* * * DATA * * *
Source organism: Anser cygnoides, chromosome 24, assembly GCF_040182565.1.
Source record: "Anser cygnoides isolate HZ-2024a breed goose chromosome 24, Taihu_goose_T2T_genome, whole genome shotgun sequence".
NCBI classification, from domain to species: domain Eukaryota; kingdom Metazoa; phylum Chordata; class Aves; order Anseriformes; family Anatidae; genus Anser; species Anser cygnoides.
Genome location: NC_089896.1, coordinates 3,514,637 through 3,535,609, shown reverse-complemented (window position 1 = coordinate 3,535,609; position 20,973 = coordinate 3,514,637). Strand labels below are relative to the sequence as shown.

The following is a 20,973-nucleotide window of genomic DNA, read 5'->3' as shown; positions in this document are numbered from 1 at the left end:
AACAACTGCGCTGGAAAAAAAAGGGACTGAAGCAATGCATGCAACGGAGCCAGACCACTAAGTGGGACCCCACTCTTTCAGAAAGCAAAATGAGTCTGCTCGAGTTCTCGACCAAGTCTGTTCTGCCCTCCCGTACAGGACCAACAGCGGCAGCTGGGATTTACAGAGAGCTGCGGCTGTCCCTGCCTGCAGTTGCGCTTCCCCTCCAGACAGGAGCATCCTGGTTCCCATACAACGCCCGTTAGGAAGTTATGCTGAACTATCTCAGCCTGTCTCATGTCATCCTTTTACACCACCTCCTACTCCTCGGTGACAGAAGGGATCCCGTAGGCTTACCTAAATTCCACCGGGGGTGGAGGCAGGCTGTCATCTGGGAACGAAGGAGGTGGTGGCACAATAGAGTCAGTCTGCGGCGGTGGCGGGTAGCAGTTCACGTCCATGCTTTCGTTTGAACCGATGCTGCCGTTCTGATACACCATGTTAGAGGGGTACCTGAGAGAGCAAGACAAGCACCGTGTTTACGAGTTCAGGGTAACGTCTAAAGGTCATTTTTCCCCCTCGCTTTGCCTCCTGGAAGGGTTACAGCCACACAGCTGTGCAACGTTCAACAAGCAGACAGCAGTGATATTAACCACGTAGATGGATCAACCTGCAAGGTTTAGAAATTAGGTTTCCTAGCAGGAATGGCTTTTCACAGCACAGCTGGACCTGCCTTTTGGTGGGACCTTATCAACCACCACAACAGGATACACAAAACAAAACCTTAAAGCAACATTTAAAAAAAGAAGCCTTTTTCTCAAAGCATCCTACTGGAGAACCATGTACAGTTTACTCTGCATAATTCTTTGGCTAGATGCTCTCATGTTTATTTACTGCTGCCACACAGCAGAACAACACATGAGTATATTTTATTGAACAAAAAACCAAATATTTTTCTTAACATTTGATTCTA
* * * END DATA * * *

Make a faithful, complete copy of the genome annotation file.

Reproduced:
Source organism: Anser cygnoides, chromosome 24, assembly GCF_040182565.1.
Source record: "Anser cygnoides isolate HZ-2024a breed goose chromosome 24, Taihu_goose_T2T_genome, whole genome shotgun sequence".
NCBI classification, from domain to species: domain Eukaryota; kingdom Metazoa; phylum Chordata; class Aves; order Anseriformes; family Anatidae; genus Anser; species Anser cygnoides.
Genome location: NC_089896.1, coordinates 3,514,637 through 3,535,609, shown reverse-complemented (window position 1 = coordinate 3,535,609; position 20,973 = coordinate 3,514,637). Strand labels below are relative to the sequence as shown.

The following is a 20,973-nucleotide window of genomic DNA, read 5'->3' as shown; positions in this document are numbered from 1 at the left end:
AACAACTGCGCTGGAAAAAAAAGGGACTGAAGCAATGCATGCAACGGAGCCAGACCACTAAGTGGGACCCCACTCTTTCAGAAAGCAAAATGAGTCTGCTCGAGTTCTCGACCAAGTCTGTTCTGCCCTCCCGTACAGGACCAACAGCGGCAGCTGGGATTTACAGAGAGCTGCGGCTGTCCCTGCCTGCAGTTGCGCTTCCCCTCCAGACAGGAGCATCCTGGTTCCCATACAACGCCCGTTAGGAAGTTATGCTGAACTATCTCAGCCTGTCTCATGTCATCCTTTTACACCACCTCCTACTCCTCGGTGACAGAAGGGATCCCGTAGGCTTACCTAAATTCCACCGGGGGTGGAGGCAGGCTGTCATCTGGGAACGAAGGAGGTGGTGGCACAATAGAGTCAGTCTGCGGCGGTGGCGGGTAGCAGTTCACGTCCATGCTTTCGTTTGAACCGATGCTGCCGTTCTGATACACCATGTTAGAGGGGTACCTGAGAGAGCAAGACAAGCACCGTGTTTACGAGTTCAGGGTAACGTCTAAAGGTCATTTTTCCCCCTCGCTTTGCCTCCTGGAAGGGTTACAGCCACACAGCTGTGCAACGTTCAACAAGCAGACAGCAGTGATATTAACCACGTAGATGGATCAACCTGCAAGGTTTAGAAATTAGGTTTCCTAGCAGGAATGGCTTTTCACAGCACAGCTGGACCTGCCTTTTGGTGGGACCTTATCAACCACCACAACAGGATACACAAAACAAAACCTTAAAGCAACATTTAAAAAAAGAAGCCTTTTTCTCAAAGCATCCTACTGGAGAACCATGTACAGTTTACTCTGCATAATTCTTTGGCTAGATGCTCTCATGTTTATTTACTGCTGCCACACAGCAGAACAACACATGAGTATATTTTATTGAACAAAAAACCAAATATTTTTCTTAACATTTGATTCTA